SAFE Network Explained: Architecture


I mainly wanted to point out the usefulness of automatic checkers. I stick to American spelling, because I learned English in the US, but I guess documents for Safenet should be spelled according to British standard. Of course one has to choose the desired dictionary in Word manually. The problem with Word is so many functions are active by default. The problem is with the settings - not the checkers themselves, if used correctly.

(I also localized Clippy, the famous Office Assistant that everybody hated, but that doesn’t mean I like the implementation of it.) :wink:

“Enpoints” would also have been picked up automatically.

I’m no authority on English, but I still think those abbreviations should have periods (full stops). When it comes to spelling, the important thing is to be consistent, I think.


Good and logical choice to use what is already out there and proven thoroughly.
I don’t know the finer technical details of sha3_256 (Keccak), but I see that Belgians are involved in its creation, so it can’t be that bad :wink:
Probably better then making your own hash function, like IOTA:


Exactly. This means that several mutable data having the same name but different tags can be uploaded in the network. They all will be stored in the same group of 8 vaults (the closest ones to the common name).

To avoid collisions with existing MDs having the same tag an application should use a random nonce concatenated to the source identifier and then hash the result to compute the name. This also renders the name unpredictable, which prevents an attacker or a competing app from squatting a name that the app will need in the future.

I share your concern about this. If all clients use a hash function to generate MD names then they will be uniformly spread in the xor namespace, which is good. But the problem is that apps are not forced to do that. I see a potential attack based on the creation a set of MDs having a specific name to overload a group of nodes in the network, for example to get control of a section by eliminating these nodes.


Won’t this only mean that in the worst case someone might be able to fill the hard disk space shared by some node(s) by creating lots of MDs with almost the same names, maybe just increase it by 1 bit every time, but then some other random(?) nodes should come and take their place?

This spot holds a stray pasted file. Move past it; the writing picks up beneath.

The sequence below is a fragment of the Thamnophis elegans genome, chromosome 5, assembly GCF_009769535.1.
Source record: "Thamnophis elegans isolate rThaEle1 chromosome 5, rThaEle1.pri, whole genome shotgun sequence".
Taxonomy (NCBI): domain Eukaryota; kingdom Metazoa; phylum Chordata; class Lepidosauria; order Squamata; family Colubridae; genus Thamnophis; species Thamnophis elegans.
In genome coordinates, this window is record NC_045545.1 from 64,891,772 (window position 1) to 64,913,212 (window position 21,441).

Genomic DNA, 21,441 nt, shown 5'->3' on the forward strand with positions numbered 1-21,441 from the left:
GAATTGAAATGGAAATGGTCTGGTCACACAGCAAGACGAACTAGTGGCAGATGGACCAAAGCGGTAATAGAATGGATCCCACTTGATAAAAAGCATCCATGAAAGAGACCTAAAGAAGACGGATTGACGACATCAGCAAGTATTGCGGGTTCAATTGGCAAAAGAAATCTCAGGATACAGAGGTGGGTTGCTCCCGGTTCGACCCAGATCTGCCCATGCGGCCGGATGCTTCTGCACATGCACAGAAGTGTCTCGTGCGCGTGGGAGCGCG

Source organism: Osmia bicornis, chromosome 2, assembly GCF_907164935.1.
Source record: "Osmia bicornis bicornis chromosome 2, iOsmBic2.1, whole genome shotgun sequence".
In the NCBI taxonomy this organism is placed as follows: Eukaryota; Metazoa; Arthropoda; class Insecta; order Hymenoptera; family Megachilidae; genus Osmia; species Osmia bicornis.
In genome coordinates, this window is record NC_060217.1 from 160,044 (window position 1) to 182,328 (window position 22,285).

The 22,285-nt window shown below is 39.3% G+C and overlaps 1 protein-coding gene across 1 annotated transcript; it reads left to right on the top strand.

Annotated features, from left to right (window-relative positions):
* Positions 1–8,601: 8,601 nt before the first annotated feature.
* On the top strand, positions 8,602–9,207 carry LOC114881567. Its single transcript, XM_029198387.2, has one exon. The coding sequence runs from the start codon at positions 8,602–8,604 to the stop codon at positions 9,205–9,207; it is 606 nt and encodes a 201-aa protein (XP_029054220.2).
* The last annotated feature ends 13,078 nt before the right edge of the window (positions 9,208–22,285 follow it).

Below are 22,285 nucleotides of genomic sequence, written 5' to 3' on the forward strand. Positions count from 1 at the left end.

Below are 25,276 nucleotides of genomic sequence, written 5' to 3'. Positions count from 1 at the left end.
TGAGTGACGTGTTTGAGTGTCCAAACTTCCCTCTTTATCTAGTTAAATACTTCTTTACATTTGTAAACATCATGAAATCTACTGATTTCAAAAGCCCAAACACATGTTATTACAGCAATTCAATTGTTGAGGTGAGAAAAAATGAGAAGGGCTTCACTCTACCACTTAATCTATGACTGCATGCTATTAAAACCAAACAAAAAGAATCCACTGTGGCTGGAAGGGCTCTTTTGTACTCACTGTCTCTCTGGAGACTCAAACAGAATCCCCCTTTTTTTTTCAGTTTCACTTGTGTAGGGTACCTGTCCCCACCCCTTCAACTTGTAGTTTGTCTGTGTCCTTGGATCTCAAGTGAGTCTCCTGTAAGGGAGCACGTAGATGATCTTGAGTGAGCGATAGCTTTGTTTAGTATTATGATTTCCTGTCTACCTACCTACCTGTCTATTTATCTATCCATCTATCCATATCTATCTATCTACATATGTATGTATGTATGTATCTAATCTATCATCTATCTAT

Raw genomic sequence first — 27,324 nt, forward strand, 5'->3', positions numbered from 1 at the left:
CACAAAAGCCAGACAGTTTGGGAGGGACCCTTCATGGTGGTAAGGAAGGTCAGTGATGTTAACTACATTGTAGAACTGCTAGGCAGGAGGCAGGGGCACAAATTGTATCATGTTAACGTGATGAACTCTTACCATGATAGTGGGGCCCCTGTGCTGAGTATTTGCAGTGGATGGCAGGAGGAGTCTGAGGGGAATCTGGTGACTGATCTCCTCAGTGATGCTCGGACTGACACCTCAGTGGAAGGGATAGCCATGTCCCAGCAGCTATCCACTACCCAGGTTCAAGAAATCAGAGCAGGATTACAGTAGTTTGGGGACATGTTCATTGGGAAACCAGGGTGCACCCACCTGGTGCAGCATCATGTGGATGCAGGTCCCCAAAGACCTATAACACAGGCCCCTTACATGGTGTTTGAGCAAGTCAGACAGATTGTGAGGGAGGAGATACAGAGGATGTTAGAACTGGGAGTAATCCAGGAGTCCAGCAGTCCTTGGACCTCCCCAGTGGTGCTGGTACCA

Americanisation and Britishification of text is a challenge, even for those of us with a couple of decades in both countries.

Using tap instead of faucet, or boot instead of trunk just takes some getting used to.

The real tricky situations come into play when someone uses a word common to both, that means different things. The spell checker won’t fail it and eyebrows will raise - especially if you use fanny when you mean butt (or buttocks or bottom). It’s not the same part of the anatomy in Britain.

Just remember to splash in plenty of extraneous “u’s” and remove all “z’s” and your American English becomes British English, largely :wink:


Automatic checkers of spelling and even “grammar”, i.e. syntax, cannot and are not supposed to replace human knowledge and education. Just like a chainsaw is not supposed to replace the human holding it. But if used correctly, which takes some practice and studying in itself, the automatic checkers as well as the chainsaw can help humans in their work. Automatic translators will not replace humans in the foreseeable future either, but that doesn’t make them useless in all situations.


I have now actually read the article and would like to thank @mav again. A very useful article and a good read!

I wasn’t proofreading, but I happened to spot the following mistakes:
it’s -> its
"This causes it to leave it’s existing group and become part of a new group."
“The relocated vault must now store chunks that are closest to it’s new identifier”


Can we link or pin this somewhere where people can see it? Really awesome job on this one!